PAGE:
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NFL Drafting Strategies

Every year as the draft approaches I like to look at different trends over the last five years to see how teams can better utiltize the draft and free agency to build their football team by taking a bit of a more data based approach to player availability and success.

The first thing I did was go back to 2020 and look at the top 20 contracts at every position in the NFL. I then determined of those top 20 players how many of those players were available in free agency when they signed their most recent contract. This can give us a strong indication of good veteran players who a team can “buy” to become a starter.

The second thing is to look at the contractual benefit that exists if we hit on a player in the draft. To do this I looked at what the 16th pick in the NFL draft will cost (about $4 million a year) and what annual savings that would provide over the 10th highest paid player at each position in 2024. Here are the results:

The positions in the bottom right quadrant are the positions that teams really should be focusing in the top rounds of the draft. These are positions with poor free agent availability along with massive contractual savings if the player hits. Those contractual savings are not just important for being able to “buy” players but they also give a safety factor to each pick.

For example a $4 million EDGE would be around the 59th highest paid EDGE in the NFL. That means that to justify his salary all he has to be is a situational type player. While that may be a disappointing outcome for a 1st round pick, the fact will be that the team is not losing money and/or cap room in the process. A linebacker, in comparison, would rank around 33rd meaning you need a borderline starter to justify the salary. Tight end would be 25th so that player has to be a starting quality player.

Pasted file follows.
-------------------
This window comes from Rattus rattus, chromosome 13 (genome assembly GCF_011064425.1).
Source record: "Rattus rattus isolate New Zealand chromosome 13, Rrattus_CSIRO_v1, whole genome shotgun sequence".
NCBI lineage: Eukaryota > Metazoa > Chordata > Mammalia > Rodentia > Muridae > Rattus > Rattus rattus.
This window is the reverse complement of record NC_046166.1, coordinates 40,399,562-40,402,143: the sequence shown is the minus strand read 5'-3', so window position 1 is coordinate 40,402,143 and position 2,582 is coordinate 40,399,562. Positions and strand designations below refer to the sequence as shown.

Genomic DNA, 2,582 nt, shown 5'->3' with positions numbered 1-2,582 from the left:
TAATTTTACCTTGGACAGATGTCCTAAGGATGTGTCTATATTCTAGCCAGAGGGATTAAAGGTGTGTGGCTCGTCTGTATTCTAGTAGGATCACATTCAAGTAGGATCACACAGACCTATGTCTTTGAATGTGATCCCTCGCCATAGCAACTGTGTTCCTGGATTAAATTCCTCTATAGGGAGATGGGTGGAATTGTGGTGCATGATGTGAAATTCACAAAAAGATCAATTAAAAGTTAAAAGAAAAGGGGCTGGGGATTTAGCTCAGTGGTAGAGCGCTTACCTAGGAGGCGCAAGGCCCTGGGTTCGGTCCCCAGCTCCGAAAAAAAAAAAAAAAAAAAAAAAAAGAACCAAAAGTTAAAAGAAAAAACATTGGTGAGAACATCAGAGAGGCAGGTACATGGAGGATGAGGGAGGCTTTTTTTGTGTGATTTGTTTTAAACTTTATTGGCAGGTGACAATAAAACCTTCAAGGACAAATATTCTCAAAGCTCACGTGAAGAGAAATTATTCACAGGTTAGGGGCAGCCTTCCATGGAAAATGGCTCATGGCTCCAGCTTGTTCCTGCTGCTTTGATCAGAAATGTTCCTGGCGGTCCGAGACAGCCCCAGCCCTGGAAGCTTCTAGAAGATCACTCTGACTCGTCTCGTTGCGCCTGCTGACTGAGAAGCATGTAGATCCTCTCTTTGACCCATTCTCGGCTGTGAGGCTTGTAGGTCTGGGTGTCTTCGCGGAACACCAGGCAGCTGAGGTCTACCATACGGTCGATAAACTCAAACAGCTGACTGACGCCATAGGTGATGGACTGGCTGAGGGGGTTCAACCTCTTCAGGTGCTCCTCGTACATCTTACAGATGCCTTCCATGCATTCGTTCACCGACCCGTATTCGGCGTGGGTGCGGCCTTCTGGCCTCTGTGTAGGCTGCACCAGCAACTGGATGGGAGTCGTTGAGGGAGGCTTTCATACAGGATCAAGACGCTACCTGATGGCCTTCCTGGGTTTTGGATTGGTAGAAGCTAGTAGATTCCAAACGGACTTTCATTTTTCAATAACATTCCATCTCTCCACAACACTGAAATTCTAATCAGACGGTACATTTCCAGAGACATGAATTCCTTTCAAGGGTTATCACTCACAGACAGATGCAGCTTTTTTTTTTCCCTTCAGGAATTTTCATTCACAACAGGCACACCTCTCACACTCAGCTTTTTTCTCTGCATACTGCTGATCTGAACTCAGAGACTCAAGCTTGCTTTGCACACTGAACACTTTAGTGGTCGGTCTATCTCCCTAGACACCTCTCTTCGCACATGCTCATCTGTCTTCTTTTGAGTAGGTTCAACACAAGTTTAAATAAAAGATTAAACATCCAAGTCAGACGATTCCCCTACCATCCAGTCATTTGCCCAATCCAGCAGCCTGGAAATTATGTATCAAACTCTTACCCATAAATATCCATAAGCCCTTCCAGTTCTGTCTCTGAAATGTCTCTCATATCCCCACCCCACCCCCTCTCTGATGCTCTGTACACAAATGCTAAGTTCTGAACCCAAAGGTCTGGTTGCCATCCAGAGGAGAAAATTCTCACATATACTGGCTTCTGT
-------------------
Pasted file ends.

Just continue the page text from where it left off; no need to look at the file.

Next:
For whatever reason I think we have a hard time grasping the concept that sometimes drafting the “best available player” based on traditional scounting grades does not always equal building the best 53 man roster. When we discuss tight end vs wide receiver for instance the draft decision has a major bearing on the overall quality of the roster. If I draft a tight end at $4 million a year my team is saving about $8 million a year in salary cap charges if he hits. With that $8 million the team can buy someone like Zay Jones, Hollywood Brown, or Robert Woods.

If I draft the wide receiver and he hits I will save about $19 million. With that $19 million I can purchase someone like a Dalton Schultz or Noah Fant and still have $9 million or so to spend to maybe sign someone like Andre James at center or Blake Cashman at linebacker. You get more access to talent by selecting the premium position even if that player doesn’t grade as highly.

The top left quadrant are the positions that probably should never be drafted in the first round as these are the positions where we have free agent availability and limited salary savings.  You can let someone else draft these players high and then sign them as free agents.

The two oddball positions are tight end and guard.  Tight end has shifted in the last few years in terms of availability. While salaries remain stagnant and there is no salary benefit to drafting a tight end, more and more teams are extending their tight ends which makes them harder to buy in free agency. I am not sure if this is a byproduct of the low cost of the position or the trend that went on for a few years where tight ends switch teams after mediocre rookie contract runs and then play above their rookie levels. I would lean toward the latter because that cost has not changed the way we approach positions like safety.